Google: Monopolistic?

Discussion in 'Apple, Inc and Tech Industry' started by Syrus28, Mar 1, 2009.

  1. Syrus28 macrumors 6502a


    Feb 1, 2008
    Peoria, AZ
    I read this thread over at TechCrunch, detailing What An AntiTrust Case Against Google Might Look Like
    What do you think?
  2. PlaceofDis macrumors Core

    Jan 6, 2004
    Google maybe approaching monopoly status, but that in and of itself isn't an issue, is it? its abusing that market position that can land them in hot water.
  3. zap2 macrumors 604


    Mar 8, 2005
    Washington D.C
    Yea, I don't know...the high fees for sponsored search might be higher are they then Yahoo, Live or MSN?

    But honestly I don't know how much this hurts the consumer in the end.

    It seems to me Google is still more more open then MS or even Apple(although they really don't have a monopoly anywhere...maybe iTunes, but the fact its mostly DRM free now really makes that case weak)

    I'll say this
    I love Google Search, Google Docs, Google Books, Youtube and Android(although thats not all google)
  4. Syrus28 thread starter macrumors 6502a


    Feb 1, 2008
    Peoria, AZ
    I didn't realize it, but Google subsidizing it's numerous *free* products with its revenue from search, effectively cutting out new competitors does make me suspect.

    I mean, why have MobileMe, with its superior (yet SLOW) interface for a $100 asking price, when Google offers it all for free?
  5. Demosthenes X macrumors 68000

    Demosthenes X

    Oct 21, 2008
    I don't think the amount Google charges for ads or sponsored search makes it "monopolistic". It's basic economics, supply and demand in the internet age. Google has the biggest "supply" of users, so there is more demand to advertise with them, and thus they can charge more.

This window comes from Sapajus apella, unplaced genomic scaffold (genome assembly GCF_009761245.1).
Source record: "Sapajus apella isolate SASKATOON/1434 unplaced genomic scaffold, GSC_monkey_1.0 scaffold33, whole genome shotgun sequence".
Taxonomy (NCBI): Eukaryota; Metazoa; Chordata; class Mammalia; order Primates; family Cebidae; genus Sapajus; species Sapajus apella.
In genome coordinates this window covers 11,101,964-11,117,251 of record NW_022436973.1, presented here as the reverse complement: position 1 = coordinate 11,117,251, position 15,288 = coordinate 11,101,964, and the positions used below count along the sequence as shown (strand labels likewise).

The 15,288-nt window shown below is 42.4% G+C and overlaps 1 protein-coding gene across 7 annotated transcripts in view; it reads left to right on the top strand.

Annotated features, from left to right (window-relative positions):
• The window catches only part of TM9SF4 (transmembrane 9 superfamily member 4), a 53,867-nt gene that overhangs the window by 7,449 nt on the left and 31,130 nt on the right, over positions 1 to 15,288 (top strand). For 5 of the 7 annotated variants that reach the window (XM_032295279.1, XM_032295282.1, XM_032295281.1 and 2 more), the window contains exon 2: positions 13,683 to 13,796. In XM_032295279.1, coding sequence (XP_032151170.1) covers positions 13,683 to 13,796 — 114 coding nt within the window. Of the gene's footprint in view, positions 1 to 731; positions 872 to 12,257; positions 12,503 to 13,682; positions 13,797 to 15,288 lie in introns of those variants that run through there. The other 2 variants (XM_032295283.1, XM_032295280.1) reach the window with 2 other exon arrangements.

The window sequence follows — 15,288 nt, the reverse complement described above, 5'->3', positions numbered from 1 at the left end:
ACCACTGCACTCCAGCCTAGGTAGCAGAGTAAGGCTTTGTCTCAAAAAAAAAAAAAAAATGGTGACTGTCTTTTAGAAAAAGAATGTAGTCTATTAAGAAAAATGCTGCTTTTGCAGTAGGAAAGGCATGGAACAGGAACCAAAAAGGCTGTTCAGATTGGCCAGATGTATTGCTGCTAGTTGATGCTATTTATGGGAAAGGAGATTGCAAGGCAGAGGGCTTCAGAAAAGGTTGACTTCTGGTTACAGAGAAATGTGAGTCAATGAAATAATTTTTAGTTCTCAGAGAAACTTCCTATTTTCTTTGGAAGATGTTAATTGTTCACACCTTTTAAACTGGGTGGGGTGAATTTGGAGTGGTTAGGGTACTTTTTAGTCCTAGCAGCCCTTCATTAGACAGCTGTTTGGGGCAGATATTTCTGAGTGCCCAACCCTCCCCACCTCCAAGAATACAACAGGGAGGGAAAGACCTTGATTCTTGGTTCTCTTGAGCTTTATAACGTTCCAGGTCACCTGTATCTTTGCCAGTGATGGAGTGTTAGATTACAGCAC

As for subsidizing free services with revenue from another area, I'm not well-versed in business law, but my guess is this: a company can fund the development of those services however they like. Think about it: companies obviously do not develop new products using only revenue from that product... by that logic, they could never develop new products.

    But, the actual delivery of those products must be funded by those products themselves. In International Trade Law, selling a product in a foreign market for less than you sell it for at home, or for less than it costs to manufacture, is called dumping, and is illegal. I imagine a similar argument could be made for internet services: the actual delivery of those services must be funded by user-fees, or, with free services, advertising within those services, otherwise it's "dumping".

    But that's only a guess. As I say, I am not well-versed in business law, so...
  6. clevin macrumors G3


    Aug 6, 2006
    just be cautious, so far so good.

    I do found some of google's recent behavior suspicious tho.

    Push google updater, auto run google update in background, discontinued direct download of google earth.

    I do feel uncomfortable that I have so many stuff with google alone. So Im making intentional changes bit by bit.

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